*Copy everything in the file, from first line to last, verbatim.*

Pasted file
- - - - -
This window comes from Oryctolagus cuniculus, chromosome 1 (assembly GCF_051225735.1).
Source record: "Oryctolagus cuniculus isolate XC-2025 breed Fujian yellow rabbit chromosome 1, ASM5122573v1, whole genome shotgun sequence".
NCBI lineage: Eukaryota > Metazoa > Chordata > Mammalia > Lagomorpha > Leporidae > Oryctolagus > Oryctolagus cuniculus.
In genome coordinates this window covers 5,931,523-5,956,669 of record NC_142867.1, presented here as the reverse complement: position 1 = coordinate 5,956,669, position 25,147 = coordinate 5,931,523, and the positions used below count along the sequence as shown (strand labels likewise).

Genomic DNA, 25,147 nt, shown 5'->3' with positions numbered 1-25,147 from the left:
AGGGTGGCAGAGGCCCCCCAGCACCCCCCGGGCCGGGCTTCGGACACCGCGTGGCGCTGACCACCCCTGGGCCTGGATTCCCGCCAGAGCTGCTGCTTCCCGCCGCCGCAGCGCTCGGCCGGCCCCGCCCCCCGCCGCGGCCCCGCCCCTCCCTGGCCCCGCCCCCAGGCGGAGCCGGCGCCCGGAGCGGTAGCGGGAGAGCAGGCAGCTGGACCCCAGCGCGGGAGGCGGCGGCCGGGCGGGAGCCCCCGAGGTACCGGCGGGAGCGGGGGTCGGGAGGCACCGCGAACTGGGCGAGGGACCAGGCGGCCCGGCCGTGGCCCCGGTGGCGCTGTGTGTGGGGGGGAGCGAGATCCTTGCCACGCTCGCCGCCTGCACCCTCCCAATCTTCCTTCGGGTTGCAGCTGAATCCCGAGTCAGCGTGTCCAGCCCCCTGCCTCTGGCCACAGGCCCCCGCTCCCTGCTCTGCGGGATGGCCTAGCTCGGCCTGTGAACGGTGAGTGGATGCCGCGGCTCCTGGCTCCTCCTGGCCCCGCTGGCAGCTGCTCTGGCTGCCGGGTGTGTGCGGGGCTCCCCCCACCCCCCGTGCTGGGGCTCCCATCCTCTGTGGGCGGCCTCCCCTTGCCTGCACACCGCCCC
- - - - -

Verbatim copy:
This window comes from Oryctolagus cuniculus, chromosome 1 (assembly GCF_051225735.1).
Source record: "Oryctolagus cuniculus isolate XC-2025 breed Fujian yellow rabbit chromosome 1, ASM5122573v1, whole genome shotgun sequence".
NCBI lineage: Eukaryota > Metazoa > Chordata > Mammalia > Lagomorpha > Leporidae > Oryctolagus > Oryctolagus cuniculus.
In genome coordinates this window covers 5,931,523-5,956,669 of record NC_142867.1, presented here as the reverse complement: position 1 = coordinate 5,956,669, position 25,147 = coordinate 5,931,523, and the positions used below count along the sequence as shown (strand labels likewise).

Genomic DNA, 25,147 nt, shown 5'->3' with positions numbered 1-25,147 from the left:
AGGGTGGCAGAGGCCCCCCAGCACCCCCCGGGCCGGGCTTCGGACACCGCGTGGCGCTGACCACCCCTGGGCCTGGATTCCCGCCAGAGCTGCTGCTTCCCGCCGCCGCAGCGCTCGGCCGGCCCCGCCCCCCGCCGCGGCCCCGCCCCTCCCTGGCCCCGCCCCCAGGCGGAGCCGGCGCCCGGAGCGGTAGCGGGAGAGCAGGCAGCTGGACCCCAGCGCGGGAGGCGGCGGCCGGGCGGGAGCCCCCGAGGTACCGGCGGGAGCGGGGGTCGGGAGGCACCGCGAACTGGGCGAGGGACCAGGCGGCCCGGCCGTGGCCCCGGTGGCGCTGTGTGTGGGGGGGAGCGAGATCCTTGCCACGCTCGCCGCCTGCACCCTCCCAATCTTCCTTCGGGTTGCAGCTGAATCCCGAGTCAGCGTGTCCAGCCCCCTGCCTCTGGCCACAGGCCCCCGCTCCCTGCTCTGCGGGATGGCCTAGCTCGGCCTGTGAACGGTGAGTGGATGCCGCGGCTCCTGGCTCCTCCTGGCCCCGCTGGCAGCTGCTCTGGCTGCCGGGTGTGTGCGGGGCTCCCCCCACCCCCCGTGCTGGGGCTCCCATCCTCTGTGGGCGGCCTCCCCTTGCCTGCACACCGCCCC